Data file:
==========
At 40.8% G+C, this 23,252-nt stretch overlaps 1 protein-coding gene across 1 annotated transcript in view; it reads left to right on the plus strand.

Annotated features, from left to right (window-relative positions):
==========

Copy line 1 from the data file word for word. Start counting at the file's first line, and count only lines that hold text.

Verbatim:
At 40.8% G+C, this 23,252-nt stretch overlaps 1 protein-coding gene across 1 annotated transcript in view; it reads left to right on the plus strand.